The Salmonella specific, σE-regulated, STM1250 and AgsA, function with the sHsps IbpA and IbpB, to counter oxidative stress and survive macrophage killing

Claire L. Hews, Emily J. Pritchard, Gary Rowley

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The host presents an array of environments which induce bacterial stress including changes in pH, antimicrobial compounds and reactive oxygen species. The bacterial envelope sits at the interface between the intracellular and extracellular environment and its maintenance is essential for Salmonella cell viability under a range of conditions, including during infection. In this study, we aimed to understand the contribution of the σH- and σE-regulated small heat shock proteins IbpA, IbpB, and AgsA and the putative σE-regulated stress response protein STM1250 to the Salmonella envelope stress response. Due to shared sequence identity, regulatory overlap, and the specificity of STM1250 and AgsA to Salmonella sp., we hypothesized that functional overlap exists between these four stress response proteins, which might afford a selective advantage during Salmonella exposure to stress. We present here new roles for three small heat shock proteins and a putative stress response protein in Salmonella that are not limited to heat shock. We have shown that, compared to WT, a quadruple mutant is significantly more sensitive to hydrogen peroxide, has a lower minimum bactericidal concentration to the cationic antimicrobial peptide polymyxin B, and is attenuated in macrophages.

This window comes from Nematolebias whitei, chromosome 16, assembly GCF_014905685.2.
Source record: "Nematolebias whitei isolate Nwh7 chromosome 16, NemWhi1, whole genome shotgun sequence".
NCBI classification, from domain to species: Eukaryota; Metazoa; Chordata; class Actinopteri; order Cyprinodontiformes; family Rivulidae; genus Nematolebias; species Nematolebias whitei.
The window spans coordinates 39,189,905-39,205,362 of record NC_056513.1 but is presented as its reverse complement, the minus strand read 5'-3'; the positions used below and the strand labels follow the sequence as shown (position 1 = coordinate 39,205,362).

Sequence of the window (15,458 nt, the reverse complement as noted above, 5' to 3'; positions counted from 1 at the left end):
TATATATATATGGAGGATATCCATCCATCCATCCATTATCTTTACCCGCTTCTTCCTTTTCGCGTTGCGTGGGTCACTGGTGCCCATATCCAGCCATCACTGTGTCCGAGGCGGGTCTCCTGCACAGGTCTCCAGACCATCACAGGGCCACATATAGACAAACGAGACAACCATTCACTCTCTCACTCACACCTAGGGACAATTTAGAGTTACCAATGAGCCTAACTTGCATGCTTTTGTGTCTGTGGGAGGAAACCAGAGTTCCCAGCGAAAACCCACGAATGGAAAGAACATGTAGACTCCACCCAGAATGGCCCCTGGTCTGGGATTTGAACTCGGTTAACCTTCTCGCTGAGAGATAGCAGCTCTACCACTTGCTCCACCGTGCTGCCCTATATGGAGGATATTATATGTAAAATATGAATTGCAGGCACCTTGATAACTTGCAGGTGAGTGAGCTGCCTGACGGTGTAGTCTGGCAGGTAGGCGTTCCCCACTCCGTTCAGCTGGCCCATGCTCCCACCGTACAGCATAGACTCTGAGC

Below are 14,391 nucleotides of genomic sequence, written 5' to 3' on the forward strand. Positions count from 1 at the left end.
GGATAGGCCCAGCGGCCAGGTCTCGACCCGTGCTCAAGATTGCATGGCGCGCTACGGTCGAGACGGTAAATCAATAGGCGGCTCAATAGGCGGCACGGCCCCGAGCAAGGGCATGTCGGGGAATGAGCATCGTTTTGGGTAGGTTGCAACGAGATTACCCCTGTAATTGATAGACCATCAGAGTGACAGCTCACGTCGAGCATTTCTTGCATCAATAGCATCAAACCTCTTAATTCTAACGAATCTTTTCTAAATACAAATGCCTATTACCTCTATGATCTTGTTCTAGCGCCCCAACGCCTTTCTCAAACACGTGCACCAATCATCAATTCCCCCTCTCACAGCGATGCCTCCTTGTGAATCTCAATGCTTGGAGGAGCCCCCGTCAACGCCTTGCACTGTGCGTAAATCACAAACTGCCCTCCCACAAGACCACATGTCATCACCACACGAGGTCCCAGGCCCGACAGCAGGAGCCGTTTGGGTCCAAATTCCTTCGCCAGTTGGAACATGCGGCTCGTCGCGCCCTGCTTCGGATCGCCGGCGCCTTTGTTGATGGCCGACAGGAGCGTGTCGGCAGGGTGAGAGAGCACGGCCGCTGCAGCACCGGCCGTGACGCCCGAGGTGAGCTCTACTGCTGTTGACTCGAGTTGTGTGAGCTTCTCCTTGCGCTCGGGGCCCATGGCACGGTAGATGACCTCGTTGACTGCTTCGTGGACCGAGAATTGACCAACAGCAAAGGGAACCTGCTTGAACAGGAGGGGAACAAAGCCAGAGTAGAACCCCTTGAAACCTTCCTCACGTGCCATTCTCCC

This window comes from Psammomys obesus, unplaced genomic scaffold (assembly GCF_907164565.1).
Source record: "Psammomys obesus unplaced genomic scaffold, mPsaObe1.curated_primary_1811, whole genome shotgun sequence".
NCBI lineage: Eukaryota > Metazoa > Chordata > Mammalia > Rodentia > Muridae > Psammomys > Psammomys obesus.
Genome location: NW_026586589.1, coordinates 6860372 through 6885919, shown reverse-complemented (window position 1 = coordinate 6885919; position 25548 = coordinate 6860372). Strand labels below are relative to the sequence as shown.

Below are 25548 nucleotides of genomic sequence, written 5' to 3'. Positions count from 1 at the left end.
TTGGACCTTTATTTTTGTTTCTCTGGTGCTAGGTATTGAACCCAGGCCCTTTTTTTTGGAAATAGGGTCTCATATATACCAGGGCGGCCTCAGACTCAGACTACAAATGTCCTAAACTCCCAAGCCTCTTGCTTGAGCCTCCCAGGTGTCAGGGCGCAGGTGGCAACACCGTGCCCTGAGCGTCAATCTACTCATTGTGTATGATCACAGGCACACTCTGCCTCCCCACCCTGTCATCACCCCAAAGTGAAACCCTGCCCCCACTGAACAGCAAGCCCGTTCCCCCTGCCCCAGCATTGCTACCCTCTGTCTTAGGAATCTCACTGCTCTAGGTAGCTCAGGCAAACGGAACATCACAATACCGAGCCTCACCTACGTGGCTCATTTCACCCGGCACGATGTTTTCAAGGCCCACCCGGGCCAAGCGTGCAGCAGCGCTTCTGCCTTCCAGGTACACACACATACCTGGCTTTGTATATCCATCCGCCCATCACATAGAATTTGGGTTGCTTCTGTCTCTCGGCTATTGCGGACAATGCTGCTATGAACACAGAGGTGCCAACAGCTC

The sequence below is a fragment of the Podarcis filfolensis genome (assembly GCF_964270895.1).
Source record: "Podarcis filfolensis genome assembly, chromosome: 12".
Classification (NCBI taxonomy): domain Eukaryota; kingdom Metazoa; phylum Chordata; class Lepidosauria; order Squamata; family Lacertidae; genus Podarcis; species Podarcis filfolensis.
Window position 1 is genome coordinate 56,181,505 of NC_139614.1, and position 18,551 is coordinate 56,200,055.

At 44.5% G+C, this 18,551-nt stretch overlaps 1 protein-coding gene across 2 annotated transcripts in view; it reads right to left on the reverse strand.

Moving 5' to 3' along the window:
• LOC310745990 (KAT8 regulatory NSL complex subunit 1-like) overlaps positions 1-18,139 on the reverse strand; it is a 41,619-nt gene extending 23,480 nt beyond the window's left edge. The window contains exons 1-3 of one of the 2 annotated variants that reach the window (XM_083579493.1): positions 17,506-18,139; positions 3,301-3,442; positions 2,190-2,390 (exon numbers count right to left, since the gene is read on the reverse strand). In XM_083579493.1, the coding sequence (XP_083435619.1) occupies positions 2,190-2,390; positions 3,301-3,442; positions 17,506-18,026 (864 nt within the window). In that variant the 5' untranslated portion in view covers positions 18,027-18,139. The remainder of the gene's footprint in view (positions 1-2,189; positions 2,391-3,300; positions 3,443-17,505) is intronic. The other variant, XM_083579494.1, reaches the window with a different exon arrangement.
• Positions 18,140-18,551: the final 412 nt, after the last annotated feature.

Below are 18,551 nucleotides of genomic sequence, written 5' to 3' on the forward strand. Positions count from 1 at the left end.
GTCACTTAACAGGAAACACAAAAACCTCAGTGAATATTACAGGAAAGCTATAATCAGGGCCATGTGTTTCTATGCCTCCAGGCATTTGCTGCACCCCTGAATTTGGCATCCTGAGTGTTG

Original languageEnglish
Article number263
JournalFrontiers in Cellular and Infection Microbiology
Publication statusPublished - 23 Jul 2019

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